It seems as if every month of this autumn has an extreme weather story and October has seen a dramatic swing back to wet weather with five inches of rain before the fifteenth of the month and nearly two inches in a 24 hour period.

Needless to say, such a quantity of rain has turned the arid soils of September into marsh, even on top of the North Downs. The change was so quick that we went from being unable to form seed beds from clods to unable to drill into mud in four days. There are plus points and the oilseed rape that had been struggling to survive, let alone grow, is suddenly lush and growing strongly with growth regulators pre winter a topic for discussion when few would have considered it likely on 1 October.

Not much blackgrass germinated in the dry September but now we have veritable lawns on the fields we have left to tackle severe infestations. Glyphosphate will certainly do a lot of good and as these fields are all destined for spring cropping with either beans or barley we should have another opportunity to reduce blackgrass seed numbers in the spring before drilling. Quite what we do on these fields as the next cultivation this autumn is difficult to decide with the very wet soil making deep cultivation difficult at present.

More difficult still has been trying to get pre emergence herbicides onto the fields we were drilling as the weather broke. The wind and waterlogged soil conditions has made that all but impossible. In our case these were second wheat on ground with a light grass weed burden and behind a plough but there is emerging blackgrass which will probably be resistant. All the fine theories and hard work still get overwhelmed by the weather. That said where autumn drilling has been held up a further flush of blackgrass has emerged and can be killed before drilling, which is good news.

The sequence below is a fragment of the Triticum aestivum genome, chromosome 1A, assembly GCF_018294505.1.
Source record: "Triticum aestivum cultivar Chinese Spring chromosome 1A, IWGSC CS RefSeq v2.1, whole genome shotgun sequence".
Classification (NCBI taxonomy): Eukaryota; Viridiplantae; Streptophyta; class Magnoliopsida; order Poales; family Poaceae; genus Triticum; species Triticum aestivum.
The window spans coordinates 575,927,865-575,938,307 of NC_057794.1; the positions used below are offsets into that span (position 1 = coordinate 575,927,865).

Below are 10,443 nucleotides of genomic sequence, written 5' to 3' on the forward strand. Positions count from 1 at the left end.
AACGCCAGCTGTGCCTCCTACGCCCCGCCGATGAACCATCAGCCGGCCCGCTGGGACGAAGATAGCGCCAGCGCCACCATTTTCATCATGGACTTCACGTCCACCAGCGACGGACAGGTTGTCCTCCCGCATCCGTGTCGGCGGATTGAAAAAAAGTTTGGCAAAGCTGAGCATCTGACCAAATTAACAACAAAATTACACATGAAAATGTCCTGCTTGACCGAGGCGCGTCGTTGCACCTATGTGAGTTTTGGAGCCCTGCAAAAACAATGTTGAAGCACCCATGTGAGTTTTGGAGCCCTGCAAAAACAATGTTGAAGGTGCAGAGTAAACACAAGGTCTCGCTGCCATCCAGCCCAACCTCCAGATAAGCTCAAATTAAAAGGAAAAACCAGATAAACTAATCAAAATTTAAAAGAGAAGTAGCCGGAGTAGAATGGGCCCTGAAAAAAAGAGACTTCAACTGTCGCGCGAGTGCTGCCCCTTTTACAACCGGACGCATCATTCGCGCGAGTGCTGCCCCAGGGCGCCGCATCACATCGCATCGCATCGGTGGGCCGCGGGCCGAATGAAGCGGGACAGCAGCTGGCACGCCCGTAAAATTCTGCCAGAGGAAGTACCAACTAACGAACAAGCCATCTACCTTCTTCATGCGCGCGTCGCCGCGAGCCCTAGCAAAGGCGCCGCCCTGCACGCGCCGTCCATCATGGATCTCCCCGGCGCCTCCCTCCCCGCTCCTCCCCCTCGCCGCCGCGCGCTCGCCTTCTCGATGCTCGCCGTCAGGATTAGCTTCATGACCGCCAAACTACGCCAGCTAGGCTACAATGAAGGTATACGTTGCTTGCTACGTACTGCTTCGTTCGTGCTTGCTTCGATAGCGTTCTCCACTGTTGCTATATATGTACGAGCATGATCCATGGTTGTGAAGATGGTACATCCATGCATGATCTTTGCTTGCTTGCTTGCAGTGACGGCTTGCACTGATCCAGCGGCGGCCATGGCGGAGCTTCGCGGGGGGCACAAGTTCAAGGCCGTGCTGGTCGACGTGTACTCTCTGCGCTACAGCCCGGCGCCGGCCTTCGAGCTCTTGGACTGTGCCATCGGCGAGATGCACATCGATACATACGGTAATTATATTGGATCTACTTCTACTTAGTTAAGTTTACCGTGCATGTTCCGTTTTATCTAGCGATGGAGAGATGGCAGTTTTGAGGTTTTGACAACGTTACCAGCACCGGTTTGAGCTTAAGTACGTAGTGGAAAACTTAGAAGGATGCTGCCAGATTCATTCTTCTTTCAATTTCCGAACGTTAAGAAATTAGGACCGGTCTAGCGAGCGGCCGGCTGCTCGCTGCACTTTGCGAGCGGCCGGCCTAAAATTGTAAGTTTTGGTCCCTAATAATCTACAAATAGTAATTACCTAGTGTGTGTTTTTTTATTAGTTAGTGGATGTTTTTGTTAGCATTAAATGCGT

For the first time in three years we have as an industry produced an exportable surplus of wheat from some of the best wheat crops I have seen in my farming career with only 1984 being comparable. Not only that but we have seen excellent bushell weights and hagbergs, albeit with variable protein. It is something the trade have been looking forward to, only for world supply and European quality to undermine prices to the extent that we are seeing markets dip below cost of production again.

It is likely that this will be the last large harvest in England as we will see blackgrass rob yield by competition and changing farming rotations to secure cultural control resulting in lower yield potential from spring cropping. Add in the regulatory effects of greening and the three crop rule and national output can only go one way, down.

Then we have the ongoing threat to plant protection products from the European regulators with the hazard based assessment criteria. Andersons have flagged up a possible eight per cent loss in cereal yields and 18% for oilseed rape in their report analysing the effect of losing a possible 87 active ingredients, with 40 of those very likely to be lost or restricted.

You can keep taking small slices out of production potential and eventually it will add up to a large effect and that will significantly lower the UK harvest making us net importers of cereals – not on the occasional extreme weather year leading to a temporary drop in output, but every year.

That will produce an effect on our balance of payments, and while that is not a measure that is taken seriously these days, the effect on food prices will be exaggerated when world food price spikes occur because we will not have sufficient indigenous production to buffer the effects. Much of the antipathy towards Europe is driven by the rules it passes which make everyday work and living just that much more complicated, particularly if you are running a business.

Of all the business sectors agriculture should have every reason to be soundly pro Europe but the decisions that keep coming do make it hard to remain convinced. I guess a lot of the rest of the population feel the same judging by the rise of UKIP or perhaps it is just our national politicians they have become disenchanted with. Next May will be interesting and certainly every prospective MP will be pleased to talk to ordinary people again, even farmers – at least for six weeks!